A user's workflow shouldn't change to accommodate a new tool. A new tool should fill a gap in the current workflow and help streamline the user's process. An application without a clearly defined scope eventually overlaps with existing solutions, creating confusion and distress among users. It takes both time and effort to clarify the appropriate situations to use the application, reconcile different use cases and approaches, and resolve incorrect uses. We designed ChitChat with appropriate scopes in mind, implementing key integrations, to fit seamlessly into existing workflows.
What exactly do we mean by "scope?"
Let's look at an example with JIRA. JIRA owns the complete ticketing process, meaning tickets are stored and maintained by the tool. Using a competing ticket solution, such as Trello, for the same purpose within the organization will cause havoc among users. However, JIRA tickets are still extremely useful outside of the JIRA application. They can be linked to and displayed inside other applications, but they are still maintained by JIRA itself.
If you can recognize that the ticketing management should be handled solely by JIRA, but exposure of those tickets outside of the tool is also important, then you understand the correct scope of the application. The scope of the application does not determine where the context of an application is useful. It only describes what section of a workflow the application has absolute control over. The question isn't "Where should we be able to view the information?" The question is "Where should the content be maintained?"
ChitChat respects the appropriate scopes of neighboring applications and allows the flexibility to continue maintaining the scopes of these applications. With integrations to Atlassian JIRA and Confluence and Salesforce Chatter, the information you need is available where you need it, without infringing on your existing workflow.
Examples of Integrations
Let's look at some examples. As we use a BI dashboard, we stumble upon an issue. Using ChitChat, the issue can be identified and a conversation can be made about temporarily working around the problem. However, the IT team uses JIRA to accept issues and resolves them as appropriate. We obviously want the IT team to know of this issue, so we must create a ticket in JIRA as well. Rather than going to JIRA and creating a ticket manually, we can simply export the initial annotation to JIRA. The workflow remains generally identical, but now requires less time and effort. And this comes with the added benefit of the ticket pointing directly to the location of the issue on the dashboard.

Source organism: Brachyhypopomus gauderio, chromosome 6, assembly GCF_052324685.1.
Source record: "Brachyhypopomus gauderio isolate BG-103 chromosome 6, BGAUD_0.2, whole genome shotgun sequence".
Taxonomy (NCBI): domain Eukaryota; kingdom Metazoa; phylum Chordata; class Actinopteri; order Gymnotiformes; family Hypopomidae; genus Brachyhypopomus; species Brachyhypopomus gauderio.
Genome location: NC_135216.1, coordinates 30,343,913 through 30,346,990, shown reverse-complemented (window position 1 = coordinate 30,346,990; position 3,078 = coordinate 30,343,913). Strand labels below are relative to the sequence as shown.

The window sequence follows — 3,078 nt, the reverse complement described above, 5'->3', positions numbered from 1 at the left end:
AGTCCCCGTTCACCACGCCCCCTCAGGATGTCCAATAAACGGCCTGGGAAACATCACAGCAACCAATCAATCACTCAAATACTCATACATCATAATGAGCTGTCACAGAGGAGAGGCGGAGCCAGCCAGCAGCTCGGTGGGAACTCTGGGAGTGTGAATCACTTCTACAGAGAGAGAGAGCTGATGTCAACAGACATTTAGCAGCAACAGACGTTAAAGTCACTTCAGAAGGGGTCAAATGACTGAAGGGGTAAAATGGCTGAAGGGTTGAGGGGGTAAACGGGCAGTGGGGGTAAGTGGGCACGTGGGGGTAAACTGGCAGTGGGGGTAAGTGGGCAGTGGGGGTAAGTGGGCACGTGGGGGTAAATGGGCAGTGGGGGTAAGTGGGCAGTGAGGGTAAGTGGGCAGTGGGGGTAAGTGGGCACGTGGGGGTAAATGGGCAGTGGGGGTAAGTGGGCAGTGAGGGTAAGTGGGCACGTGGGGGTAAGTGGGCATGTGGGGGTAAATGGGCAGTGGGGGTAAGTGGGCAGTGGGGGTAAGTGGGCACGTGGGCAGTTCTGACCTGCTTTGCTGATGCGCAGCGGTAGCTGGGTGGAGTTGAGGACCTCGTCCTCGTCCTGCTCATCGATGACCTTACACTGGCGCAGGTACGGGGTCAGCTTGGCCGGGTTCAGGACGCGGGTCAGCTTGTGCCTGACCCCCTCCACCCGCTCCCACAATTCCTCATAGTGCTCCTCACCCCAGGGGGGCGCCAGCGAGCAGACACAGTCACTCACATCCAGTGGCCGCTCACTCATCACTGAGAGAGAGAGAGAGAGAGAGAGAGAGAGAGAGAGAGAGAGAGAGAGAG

In another instance, let's say our dashboard has some confusing calculations on it, some of which are not immediately recognizable. The formulas used, and the reasons to use such formulas, are available in Atlassian Confluence for us to view. However, not all users have a Confluence account, and even fewer have access to the document. We could copy and paste the calculations as a document using ChitChat, but now we have two separate instances of the same information. If the calculations are changed, we must ensure both locations are accurate. Alternatively, ChitChat can sync directly with Confluence and pull a page into the application. The page guarantees accuracy by consistently pulling new updates from Confluence, as well as pushing updates to Confluence if the content is changed in ChitChat.
These approaches allow the JIRA ticket and Confluence document to be maintained in the appropriate location, while also being available in a useful context. Chitchat does not impede on the purposes of other applications. ChitChat offers integrations that seamlessly enhance your workflow without making it convoluted. Our tool is designed specifically to fill the missing pieces in your BI workflow, allowing for a seamless transition between analysis and communication.
To learn more about ChitChat's many commentary features, or to request a demo, click here.